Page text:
He Did it Again
Quite a few times I have been told "I just cant read your blog, it's too sad" or "I can't imagine..." My personal favorite is "I am so sorry for you." I'm not entirely sure how to react to those statements. People have the most pure intentions but sometimes it's painful, even when I know they don't want to hurt, just to help. Should I stop or apologize for sharing our struggles, worries and tears? Is my life so unimaginably awful that people can't even read about it? I mean, I am living it but they tell me they can't even hear about it? Perhaps I am too sensitive but it stings to be pitied, told that your life is so messed up and depressing that others can't handle even being in proximity to it. I didn't ask for this. I don't want this to be our story either.
In the midst of our good days post extubation a familiar threat was silently returning. After his typical three day run Finn hit a hurdle with this respiratory status. I returned on Wednesday morning to him being placed on CPAP support. As much as it pained me to see him go backward once again, I am happy to say he remained extubated for almost 6 days. Typically when Finnegan is faced with an insult he tends to crash and burn needing a hard reset to come back to baseline. This time we didn't slide all the way down the hill.
Throughout the last few days we've tried to figure out what sent Finn backwards this time. There were small changes to his care but nothing that would warrant such a big change to his respiratory status. A little wean to his oxy, perhaps an infection but nothing really we could pin down as the reason he was asking for the increased support. Then, at shift change Dr. Schears came into our room and said "Fresh off the presses, he is showing signs of rejection again." Rejection. Again. Even with sky high tacro levels and normal labs his perfect little donor heart is being attacked by his weakened immune system.
The question everyone wants to ask is "is this normal" and I can't help but answer that a heart transplant isn't normal. Being on ECMO isn't normal and living your life in an ICU isn't normal so how can we really say what is "normal?" Honestly, it doesn't even matter to me what is typical or atypical what matters is that he pulls through it. That he climbs this mountain and sticks his little flag in it proclaiming that he has conquered another difficult setback. The cardiologist on rounds this morning said that this doesn't mean he will have chronic rejection but it doesn't absolve him of it either. Basically, this is why we do echos three times a week and we are happy to have caught it when we did, again.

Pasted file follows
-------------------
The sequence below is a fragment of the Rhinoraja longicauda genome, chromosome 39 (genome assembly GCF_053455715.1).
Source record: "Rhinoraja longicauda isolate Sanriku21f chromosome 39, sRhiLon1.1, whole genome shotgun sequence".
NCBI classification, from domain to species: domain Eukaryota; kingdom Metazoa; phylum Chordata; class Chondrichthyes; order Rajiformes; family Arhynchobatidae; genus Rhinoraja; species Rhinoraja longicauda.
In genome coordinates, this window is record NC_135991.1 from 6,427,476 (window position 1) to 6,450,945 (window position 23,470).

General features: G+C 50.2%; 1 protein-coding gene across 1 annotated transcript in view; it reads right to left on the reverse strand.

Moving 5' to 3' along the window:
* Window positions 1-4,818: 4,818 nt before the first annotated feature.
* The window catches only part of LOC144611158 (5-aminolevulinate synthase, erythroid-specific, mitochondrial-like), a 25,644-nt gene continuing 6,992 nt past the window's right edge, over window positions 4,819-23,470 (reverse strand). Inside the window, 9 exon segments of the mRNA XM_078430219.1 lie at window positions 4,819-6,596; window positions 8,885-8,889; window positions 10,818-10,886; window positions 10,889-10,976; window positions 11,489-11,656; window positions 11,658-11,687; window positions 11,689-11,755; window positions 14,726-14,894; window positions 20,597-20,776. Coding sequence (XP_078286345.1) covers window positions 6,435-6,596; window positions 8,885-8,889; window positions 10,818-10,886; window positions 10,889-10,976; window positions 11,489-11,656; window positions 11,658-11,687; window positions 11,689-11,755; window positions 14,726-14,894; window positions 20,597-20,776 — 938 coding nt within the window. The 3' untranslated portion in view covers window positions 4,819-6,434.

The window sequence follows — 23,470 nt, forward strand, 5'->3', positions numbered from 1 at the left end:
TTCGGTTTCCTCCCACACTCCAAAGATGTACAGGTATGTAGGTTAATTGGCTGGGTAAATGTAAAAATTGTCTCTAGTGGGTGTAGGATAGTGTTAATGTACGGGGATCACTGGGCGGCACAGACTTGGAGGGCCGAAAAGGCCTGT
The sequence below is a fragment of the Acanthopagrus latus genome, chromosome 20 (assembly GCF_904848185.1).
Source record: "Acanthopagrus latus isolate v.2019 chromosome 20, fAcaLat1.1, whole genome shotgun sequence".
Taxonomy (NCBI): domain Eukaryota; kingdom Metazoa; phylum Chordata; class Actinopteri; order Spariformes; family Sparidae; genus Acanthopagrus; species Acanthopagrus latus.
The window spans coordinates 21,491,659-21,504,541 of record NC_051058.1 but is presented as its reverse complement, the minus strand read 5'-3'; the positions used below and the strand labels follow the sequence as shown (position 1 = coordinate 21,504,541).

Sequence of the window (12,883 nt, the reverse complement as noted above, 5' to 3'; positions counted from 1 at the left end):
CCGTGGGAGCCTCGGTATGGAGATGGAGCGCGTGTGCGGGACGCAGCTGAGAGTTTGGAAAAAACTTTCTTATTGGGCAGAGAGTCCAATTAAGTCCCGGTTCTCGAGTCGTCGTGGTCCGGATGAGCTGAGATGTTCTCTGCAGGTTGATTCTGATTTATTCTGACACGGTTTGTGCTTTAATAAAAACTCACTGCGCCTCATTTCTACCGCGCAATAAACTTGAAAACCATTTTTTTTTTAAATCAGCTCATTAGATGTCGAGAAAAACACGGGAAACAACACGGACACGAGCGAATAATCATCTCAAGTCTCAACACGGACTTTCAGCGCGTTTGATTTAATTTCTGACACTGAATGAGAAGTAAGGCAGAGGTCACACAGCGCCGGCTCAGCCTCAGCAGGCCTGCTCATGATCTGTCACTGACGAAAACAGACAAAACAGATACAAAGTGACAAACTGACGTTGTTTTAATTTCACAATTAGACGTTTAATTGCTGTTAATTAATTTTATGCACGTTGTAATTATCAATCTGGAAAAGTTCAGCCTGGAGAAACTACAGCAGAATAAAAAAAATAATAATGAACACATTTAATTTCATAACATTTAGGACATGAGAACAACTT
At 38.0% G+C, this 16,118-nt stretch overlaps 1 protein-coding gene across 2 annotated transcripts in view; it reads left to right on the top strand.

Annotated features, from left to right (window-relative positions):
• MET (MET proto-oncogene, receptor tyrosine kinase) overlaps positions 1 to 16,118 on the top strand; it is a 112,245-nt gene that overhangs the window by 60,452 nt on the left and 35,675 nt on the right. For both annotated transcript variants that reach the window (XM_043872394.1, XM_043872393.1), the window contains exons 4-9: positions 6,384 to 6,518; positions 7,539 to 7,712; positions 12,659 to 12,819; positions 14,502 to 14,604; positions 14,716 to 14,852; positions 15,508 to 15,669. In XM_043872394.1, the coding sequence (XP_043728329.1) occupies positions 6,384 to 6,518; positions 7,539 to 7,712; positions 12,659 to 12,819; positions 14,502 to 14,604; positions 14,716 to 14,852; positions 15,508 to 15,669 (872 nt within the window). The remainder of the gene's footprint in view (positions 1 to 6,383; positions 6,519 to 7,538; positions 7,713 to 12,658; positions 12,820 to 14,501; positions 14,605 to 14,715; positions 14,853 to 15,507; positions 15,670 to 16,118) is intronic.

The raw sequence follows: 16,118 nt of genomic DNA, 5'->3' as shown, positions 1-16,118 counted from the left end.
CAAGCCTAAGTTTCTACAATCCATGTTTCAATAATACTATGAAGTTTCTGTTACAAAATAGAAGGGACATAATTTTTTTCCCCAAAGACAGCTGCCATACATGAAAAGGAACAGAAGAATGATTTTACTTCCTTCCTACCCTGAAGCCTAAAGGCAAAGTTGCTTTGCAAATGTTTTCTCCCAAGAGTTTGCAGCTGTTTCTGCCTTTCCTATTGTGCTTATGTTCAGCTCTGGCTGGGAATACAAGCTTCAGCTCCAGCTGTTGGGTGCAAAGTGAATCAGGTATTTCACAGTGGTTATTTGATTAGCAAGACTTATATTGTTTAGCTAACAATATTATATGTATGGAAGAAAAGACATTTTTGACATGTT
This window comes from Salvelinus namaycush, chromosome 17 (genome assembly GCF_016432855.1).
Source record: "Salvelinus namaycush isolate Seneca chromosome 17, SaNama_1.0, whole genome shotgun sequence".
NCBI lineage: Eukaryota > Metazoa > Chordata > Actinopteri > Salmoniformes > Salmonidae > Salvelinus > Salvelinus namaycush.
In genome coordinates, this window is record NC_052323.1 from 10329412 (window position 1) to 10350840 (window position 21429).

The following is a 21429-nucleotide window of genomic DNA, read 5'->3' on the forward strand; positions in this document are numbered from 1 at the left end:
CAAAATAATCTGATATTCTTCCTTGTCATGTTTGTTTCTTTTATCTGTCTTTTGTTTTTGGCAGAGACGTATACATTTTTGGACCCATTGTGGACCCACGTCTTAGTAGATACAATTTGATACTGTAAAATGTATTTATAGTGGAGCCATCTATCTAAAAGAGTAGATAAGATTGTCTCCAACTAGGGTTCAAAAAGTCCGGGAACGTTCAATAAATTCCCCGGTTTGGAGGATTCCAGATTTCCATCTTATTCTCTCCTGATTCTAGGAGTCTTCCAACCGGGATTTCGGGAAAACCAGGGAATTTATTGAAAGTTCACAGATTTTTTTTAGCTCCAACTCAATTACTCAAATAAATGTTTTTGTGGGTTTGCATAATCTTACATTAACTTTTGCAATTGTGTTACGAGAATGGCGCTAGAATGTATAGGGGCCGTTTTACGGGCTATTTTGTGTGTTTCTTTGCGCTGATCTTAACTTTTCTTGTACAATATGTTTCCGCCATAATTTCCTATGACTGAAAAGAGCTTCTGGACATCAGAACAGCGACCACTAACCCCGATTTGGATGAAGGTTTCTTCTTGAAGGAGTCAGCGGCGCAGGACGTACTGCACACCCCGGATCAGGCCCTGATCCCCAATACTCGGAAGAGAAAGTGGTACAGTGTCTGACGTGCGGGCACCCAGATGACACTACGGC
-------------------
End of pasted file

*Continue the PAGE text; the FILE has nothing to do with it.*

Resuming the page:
Today our intensivist wanted to take him down to the cath lab and get a better idea of his heart function and pressures. The echo pictures are helpful but a cath will give us more detailed information that can be useful for his treatment. To get his cardiac cath he was required to be intubated. Just short of his sixth day without it, Finn was gifted back his breathing tube today. What was found is that his left ventricle is quite thick. Thick from the rejection and then made even thicker by the treatment, steroids. That thickness makes it difficult for his heart to fill and pump. Because of this his lungs are getting soggy from the "traffic jam" this poor filling is causing. His oxygenated blood coming back (mixed venous gas) is at 40, where a typical person would be around 75 (disclaimer: over simplified explanation for reader's benefit).
Here's the kicker, The rejection is contributing to the LV thickness but the treatment for rejection will also cause the LV to get thicker. Yup, the treatment to fix the problem actually makes the problem worse. Awesome, huh? So, Finn will be getting large doses of milrinone to help his cavity relax, fill and pump. Hopefully his steroid treatment will work, he will be cleared from his rejection and his body can begin to normalize again. Once all of that happens, I am told in "days to weeks" we can also remove his ET tube and start back at where we were earlier this week.
In the regular world it is easy to see transplant as a "fix" but in the heart world, we know that is not the case. One of the first things that was said to me when I entered this alternate universe was "you are trading one disease for another" and nothing is more true. Today I read a story about a heart child who passed away unexpectedly. No word on whether it was related to his transplant, but one can assume. He was on his way to his first day of school like any other heart healthy kiddo. Then, suddenly he didn't feel well and collapsed. Reading these stories saddens me, especially when we are running into all of these issues. I know that every child and every heart is different but I don't want our story to end that way. Hopefully Finn is just opting to get all of his shenanigans out of the way under the watchful eye of his favorite ICU team.
Recently I've been trying to motivate Finn to get better by telling him of all the wonderful things we can do once he is feeling better. Wagon rides, swings, playing and eventually even leaving the hospital isn't that far over the horizon if he can just get past this initial recovery. As inspiring as I think my talks are, he doesn't seem to be moved to action. Perhaps a little tough love is in order.
Dear Finn, the above is why you will be forced to spend your high school Friday nights at home watching movies and playing cribbage with your mommy. You owe me all the QT we've been missing out on for the last 5 months plus interest.
August 18th, 2017